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Is Chivalry dead? Do you need it or Do you just want it?

High-end Boutique Etiquette Training with Amanda King at Success with Manners

 
PRLog - July 12, 2014 - SYDNEY, Australia -- Chivalry and etiquette are both different but have similar characteristics. The definition of etiquette has not changed over time, so in modern times it stillstands the foundation of behaviour that is accepted as gracious and polite in social situations. The definition of Chivalry is the sum of the ideal qualifications of a knight, including courtesy, generosity, valour, and dexterity in arms. Etiquette is all about making people [feel comfortable]. Being courteous and respectful are the base guidelines to etiquette in any situation.

In modern times we see chivalry as a man who acts like a gentleman. A gentleman is a man who is courteous towards women. The word gentleman has somewhat now replaced the word chivalry in modern times. Chivalry is associated with the combination of qualities expected of an ideal knight, especially courage, honour, justice, and a readiness to help the weak.

If a person were to illustrate courage by texting or posting online something worthy they could be seen has having chivalry. It would be fairly difficult to be demonstrating acts of chivalries online. Chivalry could most definitely exist online if a man demonstrates these qualities but it matters how the individual receives them and this make the person have the action of chivalry.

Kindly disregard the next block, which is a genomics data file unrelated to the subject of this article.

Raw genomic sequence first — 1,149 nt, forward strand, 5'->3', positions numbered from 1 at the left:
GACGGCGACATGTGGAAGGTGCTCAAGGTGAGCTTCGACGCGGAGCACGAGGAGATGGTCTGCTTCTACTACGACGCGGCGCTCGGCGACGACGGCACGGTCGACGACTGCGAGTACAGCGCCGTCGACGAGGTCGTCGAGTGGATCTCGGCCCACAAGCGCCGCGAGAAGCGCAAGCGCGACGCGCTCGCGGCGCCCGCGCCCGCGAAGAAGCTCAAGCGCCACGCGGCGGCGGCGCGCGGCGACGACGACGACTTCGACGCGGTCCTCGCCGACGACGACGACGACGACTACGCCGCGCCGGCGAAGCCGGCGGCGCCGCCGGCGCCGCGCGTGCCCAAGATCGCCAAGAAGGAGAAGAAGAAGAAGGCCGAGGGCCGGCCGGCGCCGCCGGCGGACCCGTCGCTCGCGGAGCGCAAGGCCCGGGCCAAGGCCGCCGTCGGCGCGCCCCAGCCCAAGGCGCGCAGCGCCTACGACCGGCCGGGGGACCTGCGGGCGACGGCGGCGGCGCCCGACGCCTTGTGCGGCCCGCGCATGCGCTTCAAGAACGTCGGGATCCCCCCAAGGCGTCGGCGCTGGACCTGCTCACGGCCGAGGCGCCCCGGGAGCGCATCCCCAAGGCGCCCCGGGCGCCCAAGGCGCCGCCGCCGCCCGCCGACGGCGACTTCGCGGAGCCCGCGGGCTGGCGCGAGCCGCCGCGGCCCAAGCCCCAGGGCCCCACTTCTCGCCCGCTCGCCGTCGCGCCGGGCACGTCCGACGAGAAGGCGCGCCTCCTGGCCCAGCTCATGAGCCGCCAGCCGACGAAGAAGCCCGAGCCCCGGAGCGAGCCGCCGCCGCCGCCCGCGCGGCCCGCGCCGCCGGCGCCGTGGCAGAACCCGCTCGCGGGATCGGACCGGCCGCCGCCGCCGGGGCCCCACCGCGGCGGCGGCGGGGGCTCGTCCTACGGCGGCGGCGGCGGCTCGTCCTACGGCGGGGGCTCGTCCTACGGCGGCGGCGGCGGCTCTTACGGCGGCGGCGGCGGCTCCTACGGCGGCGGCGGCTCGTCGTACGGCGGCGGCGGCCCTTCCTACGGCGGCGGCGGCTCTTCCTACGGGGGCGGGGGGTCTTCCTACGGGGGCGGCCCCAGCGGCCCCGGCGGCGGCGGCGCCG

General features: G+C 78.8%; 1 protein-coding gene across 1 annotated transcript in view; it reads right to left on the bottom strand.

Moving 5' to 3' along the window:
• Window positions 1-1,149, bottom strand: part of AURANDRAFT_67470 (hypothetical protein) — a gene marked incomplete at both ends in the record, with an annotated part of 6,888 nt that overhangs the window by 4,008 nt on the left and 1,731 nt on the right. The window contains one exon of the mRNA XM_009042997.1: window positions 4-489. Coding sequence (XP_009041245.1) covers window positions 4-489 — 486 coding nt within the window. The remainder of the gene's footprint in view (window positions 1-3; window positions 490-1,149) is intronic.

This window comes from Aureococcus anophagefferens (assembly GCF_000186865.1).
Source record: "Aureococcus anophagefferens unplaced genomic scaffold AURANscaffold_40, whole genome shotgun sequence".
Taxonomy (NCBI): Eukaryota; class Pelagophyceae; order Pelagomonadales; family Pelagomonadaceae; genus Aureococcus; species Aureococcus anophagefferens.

Chivalry are also acts of kindness however, it is more encouraged and understood that chivalry is an action you do in person. Chivalry isn’t dead but misunderstood and with a society that is pushing towards self-first the nature of chivalry has been sometimes left behind.

Society see’s acts of chivalry, as something of the past, by definition it is an old concept but in modern times we see chivalry in aspects in our everyday lives. The media tend to draw attention to drama and issues that are negative and political.

Chivalry can be viewed from the perspective of a man with good manners, or acting appropriate in a way that's socially acceptable and respectful, display respect, care, and consideration for others. It isn’t often shared publically and there is a movement now to bring back acts of respect and kindness as society has gone too far the other way service selfish needs first.

By Amanda King, Etiquette Expert - Success with Manners Australia

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Source:Success with Manners
Location:Sydney - New South Wales - Australia
Industry:Education, Fashion
Tags:Social Etiquette, chivarly, gentleman, etiquette training, social graces
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